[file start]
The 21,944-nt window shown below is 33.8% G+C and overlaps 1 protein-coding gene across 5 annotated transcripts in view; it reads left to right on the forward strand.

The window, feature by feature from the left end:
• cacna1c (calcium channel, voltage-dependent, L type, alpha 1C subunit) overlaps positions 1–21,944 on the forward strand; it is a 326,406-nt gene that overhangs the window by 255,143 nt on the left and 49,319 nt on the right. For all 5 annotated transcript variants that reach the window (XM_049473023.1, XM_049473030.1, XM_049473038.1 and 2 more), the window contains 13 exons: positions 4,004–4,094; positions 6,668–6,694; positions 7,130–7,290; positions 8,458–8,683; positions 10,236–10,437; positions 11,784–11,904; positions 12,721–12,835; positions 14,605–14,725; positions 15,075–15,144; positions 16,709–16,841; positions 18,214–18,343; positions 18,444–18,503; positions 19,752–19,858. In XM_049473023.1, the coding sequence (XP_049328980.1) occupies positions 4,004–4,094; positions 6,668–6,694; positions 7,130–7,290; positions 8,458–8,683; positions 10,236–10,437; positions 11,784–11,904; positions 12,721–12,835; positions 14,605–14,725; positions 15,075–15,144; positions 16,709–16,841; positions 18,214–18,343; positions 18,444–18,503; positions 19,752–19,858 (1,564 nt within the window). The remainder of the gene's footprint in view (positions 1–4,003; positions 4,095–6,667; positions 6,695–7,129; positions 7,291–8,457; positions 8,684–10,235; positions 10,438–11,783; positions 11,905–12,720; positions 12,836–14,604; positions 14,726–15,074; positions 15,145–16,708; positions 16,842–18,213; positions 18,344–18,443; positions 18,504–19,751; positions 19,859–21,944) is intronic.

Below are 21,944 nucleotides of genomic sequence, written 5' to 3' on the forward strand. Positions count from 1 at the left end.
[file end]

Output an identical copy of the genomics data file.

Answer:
The 21,944-nt window shown below is 33.8% G+C and overlaps 1 protein-coding gene across 5 annotated transcripts in view; it reads left to right on the forward strand.

The window, feature by feature from the left end:
• cacna1c (calcium channel, voltage-dependent, L type, alpha 1C subunit) overlaps positions 1–21,944 on the forward strand; it is a 326,406-nt gene that overhangs the window by 255,143 nt on the left and 49,319 nt on the right. For all 5 annotated transcript variants that reach the window (XM_049473023.1, XM_049473030.1, XM_049473038.1 and 2 more), the window contains 13 exons: positions 4,004–4,094; positions 6,668–6,694; positions 7,130–7,290; positions 8,458–8,683; positions 10,236–10,437; positions 11,784–11,904; positions 12,721–12,835; positions 14,605–14,725; positions 15,075–15,144; positions 16,709–16,841; positions 18,214–18,343; positions 18,444–18,503; positions 19,752–19,858. In XM_049473023.1, the coding sequence (XP_049328980.1) occupies positions 4,004–4,094; positions 6,668–6,694; positions 7,130–7,290; positions 8,458–8,683; positions 10,236–10,437; positions 11,784–11,904; positions 12,721–12,835; positions 14,605–14,725; positions 15,075–15,144; positions 16,709–16,841; positions 18,214–18,343; positions 18,444–18,503; positions 19,752–19,858 (1,564 nt within the window). The remainder of the gene's footprint in view (positions 1–4,003; positions 4,095–6,667; positions 6,695–7,129; positions 7,291–8,457; positions 8,684–10,235; positions 10,438–11,783; positions 11,905–12,720; positions 12,836–14,604; positions 14,726–15,074; positions 15,145–16,708; positions 16,842–18,213; positions 18,344–18,443; positions 18,504–19,751; positions 19,859–21,944) is intronic.

Below are 21,944 nucleotides of genomic sequence, written 5' to 3' on the forward strand. Positions count from 1 at the left end.